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The great gun divide

Why some people carry and some people don't:

In my experience, those individuals who carry do so because they very consciously do not want to belong to the class of citizens that is inherently helpless — totally reliant upon the state to protect not just themselves but their family, friends, and neighbors. If the choice is between protectors and protected, they choose to be protectors. 

This identity is often inseparable from the notion that there is no set of government policies — no utopia — that can eliminate from human society the need for immediate protection. People can and will try to hurt others — using whatever means immediately available — and it strikes us as utterly reckless to be unprepared for this reality. 

The protected class has a different view. The protected class is a dependent class — not economically dependent of course, but dependent on the state in perhaps a more fundamental way (for their very lives) – and like members of other dependent classes, they are terrified of flaws in the state’s protective apparatus. Walled off from gun culture, they read the occasional, aberrant story of (legal) gun-owner stupidity or recklessness and cower in fear of a nonexistent threat. (While of course blithely sending their kids off to far more dangerous activities, like swimming in neighbors’ pools or riding in neighbors’ cars). 

To the protected class, private ownership of firearms is the flaw in the system that makes them feel vulnerable. It’s the barrier to the safety they crave but can’t provide.  

Thus the irreconcilable cultural divide: The very thing that provides security and safety for the gun-owner and his or her family frightens their non-gun-owning friends and neighbors, but the root of the problem is not the gun but the protected person’s very sense of themselves.

"Cultural divide" is accurate, I think. Gun rights people and gun control people just see the world in different terms. I saw that commentary the day after I came across a story about requests for carry percent surging 83 percent in Indiana.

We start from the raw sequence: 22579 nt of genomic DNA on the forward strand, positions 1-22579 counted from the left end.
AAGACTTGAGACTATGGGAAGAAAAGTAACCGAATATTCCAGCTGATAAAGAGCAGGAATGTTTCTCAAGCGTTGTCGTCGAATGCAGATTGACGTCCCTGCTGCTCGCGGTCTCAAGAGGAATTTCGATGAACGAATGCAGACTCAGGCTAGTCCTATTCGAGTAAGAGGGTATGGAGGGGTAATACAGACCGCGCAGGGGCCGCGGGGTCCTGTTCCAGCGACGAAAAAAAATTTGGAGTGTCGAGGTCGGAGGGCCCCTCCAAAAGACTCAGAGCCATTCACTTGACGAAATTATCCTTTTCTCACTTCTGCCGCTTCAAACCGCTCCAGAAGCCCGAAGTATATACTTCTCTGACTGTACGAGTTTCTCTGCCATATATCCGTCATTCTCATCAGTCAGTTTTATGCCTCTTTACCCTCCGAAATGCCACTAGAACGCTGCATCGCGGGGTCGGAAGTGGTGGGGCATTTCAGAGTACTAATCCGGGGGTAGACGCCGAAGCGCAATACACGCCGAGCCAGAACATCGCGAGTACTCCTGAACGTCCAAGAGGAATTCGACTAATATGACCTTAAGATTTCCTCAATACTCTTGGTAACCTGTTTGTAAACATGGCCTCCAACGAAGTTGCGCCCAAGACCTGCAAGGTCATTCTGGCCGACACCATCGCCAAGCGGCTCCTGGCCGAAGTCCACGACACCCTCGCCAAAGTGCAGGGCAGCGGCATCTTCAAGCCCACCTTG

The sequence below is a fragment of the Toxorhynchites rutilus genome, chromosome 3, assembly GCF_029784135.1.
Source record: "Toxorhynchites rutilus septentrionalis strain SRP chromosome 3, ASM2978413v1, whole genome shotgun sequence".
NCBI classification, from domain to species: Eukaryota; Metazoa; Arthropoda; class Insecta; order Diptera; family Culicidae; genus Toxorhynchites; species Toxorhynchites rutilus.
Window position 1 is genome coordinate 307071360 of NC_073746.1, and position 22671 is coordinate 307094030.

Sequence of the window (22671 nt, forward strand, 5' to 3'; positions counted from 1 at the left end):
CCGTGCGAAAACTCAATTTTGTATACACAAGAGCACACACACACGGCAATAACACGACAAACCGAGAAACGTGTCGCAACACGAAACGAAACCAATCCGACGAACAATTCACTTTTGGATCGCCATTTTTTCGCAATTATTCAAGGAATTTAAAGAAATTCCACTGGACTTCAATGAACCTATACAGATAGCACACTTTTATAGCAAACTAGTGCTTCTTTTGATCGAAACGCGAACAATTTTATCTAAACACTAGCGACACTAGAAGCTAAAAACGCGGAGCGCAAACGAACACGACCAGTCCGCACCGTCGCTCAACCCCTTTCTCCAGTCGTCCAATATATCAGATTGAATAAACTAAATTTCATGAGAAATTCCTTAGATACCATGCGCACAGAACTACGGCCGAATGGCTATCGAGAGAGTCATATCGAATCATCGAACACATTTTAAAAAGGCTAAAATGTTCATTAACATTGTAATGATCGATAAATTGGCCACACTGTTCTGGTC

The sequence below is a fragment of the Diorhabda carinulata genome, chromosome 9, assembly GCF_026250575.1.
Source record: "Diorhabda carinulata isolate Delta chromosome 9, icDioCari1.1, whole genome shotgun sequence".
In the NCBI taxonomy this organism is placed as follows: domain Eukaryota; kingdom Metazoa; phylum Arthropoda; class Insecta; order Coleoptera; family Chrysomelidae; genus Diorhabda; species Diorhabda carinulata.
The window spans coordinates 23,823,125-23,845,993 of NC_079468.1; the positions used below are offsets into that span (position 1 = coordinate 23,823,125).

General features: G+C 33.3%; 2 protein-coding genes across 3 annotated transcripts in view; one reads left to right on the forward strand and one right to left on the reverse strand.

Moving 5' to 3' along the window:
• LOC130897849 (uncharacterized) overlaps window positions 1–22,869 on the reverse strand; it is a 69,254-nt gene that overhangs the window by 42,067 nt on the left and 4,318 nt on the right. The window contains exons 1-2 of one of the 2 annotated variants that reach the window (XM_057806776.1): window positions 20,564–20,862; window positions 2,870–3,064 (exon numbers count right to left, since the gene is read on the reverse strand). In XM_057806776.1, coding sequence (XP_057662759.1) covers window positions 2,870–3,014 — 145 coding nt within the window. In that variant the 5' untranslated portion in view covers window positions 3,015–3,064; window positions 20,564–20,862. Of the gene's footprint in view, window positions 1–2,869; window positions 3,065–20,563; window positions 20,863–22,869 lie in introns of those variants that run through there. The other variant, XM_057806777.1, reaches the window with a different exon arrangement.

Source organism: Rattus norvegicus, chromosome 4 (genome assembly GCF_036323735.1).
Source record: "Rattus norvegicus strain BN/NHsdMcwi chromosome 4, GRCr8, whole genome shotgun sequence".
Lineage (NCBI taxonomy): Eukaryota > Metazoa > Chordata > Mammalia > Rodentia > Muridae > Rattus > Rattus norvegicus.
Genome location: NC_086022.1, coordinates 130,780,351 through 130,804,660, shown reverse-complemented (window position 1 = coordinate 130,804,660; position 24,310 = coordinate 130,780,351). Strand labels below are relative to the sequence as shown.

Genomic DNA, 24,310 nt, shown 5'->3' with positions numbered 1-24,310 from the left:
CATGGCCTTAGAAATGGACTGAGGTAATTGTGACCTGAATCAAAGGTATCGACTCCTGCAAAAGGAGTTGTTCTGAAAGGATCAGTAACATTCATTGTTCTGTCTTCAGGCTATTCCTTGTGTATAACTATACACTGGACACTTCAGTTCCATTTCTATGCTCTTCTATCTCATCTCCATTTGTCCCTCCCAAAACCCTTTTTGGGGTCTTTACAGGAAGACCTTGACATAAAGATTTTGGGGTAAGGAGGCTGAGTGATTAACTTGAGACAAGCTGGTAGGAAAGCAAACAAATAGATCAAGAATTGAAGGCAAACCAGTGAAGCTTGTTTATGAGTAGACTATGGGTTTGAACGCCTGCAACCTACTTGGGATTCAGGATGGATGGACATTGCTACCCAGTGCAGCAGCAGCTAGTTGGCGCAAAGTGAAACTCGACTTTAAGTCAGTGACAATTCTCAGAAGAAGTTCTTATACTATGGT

The state issued 111,000 personal protection permits in 2013, and at year’s end Indiana had 538,000 active firearms license holders, the Evansville Courier & Press reported Sunday.

State police had generally received about 4,500 applications until last year, when deadly shooting events, including the one at Sandy Hook Elementary in Connecticut in December 2012, led President Barack Obama to seek stricter ammunition policies and universal background checks. Indiana gun permit applications surged to 23,000 in January 2013, and applications for the first six months of the year reached 90,000.

Wait times for permits took weeks or even months longer than normal, prompting state police to add five temporary employees to help ease the workload.

Bursten said those five positions will remain filled indefinitely while the state evaluates whether the demand for gun permits remains steady.

You can just feel the disbelief in that story, can't you? Why, horrors like Sandy Hook are supposed to make us hate guns more! How come sales actually go up after such incidents? Because the more we're exposed to madness, the more some of us are determined to leave the protected class and take care of ourselves. People who instinctively dislike guns will never understand that -- unless, of course, they find themselves trapped with a madman, defenseless and at his mercy. Might change their minds then, if they survive.

Comments

Larry Morris
Tue, 02/18/2014 - 10:43am

Could not have said it any better.  And, the same thing is happening down here in Texas.  Number of applicants overloading the system and causing longer waits for the permits.  Doesn't appear to be slowing down either ...

RAG
Tue, 02/18/2014 - 7:40pm

I don't know the complete history of the right to carry in the different states of this country.  I do know that Indiana was one of the earliest.  I've had Indiana carry licenses for 33 years and I'm a nobody.

Maurice "Red" Latimer and the defunct Indiana Sportsmen's Council got this provision through the Indiana legislature back in the 1970s.  Latimer and others were part of the group of 2nd Amendment people that revolted at the 1977 NRA Convention in Cincinnati against the target shooters that had controlled the National Rifle Association.  Democrats like John Dingell played a role in the takeover.

It isn't the law, but I highly recommend anybody getting a carry permit to take a safety course.  If I accidently get shot by a person because of their stupidity they will pay.

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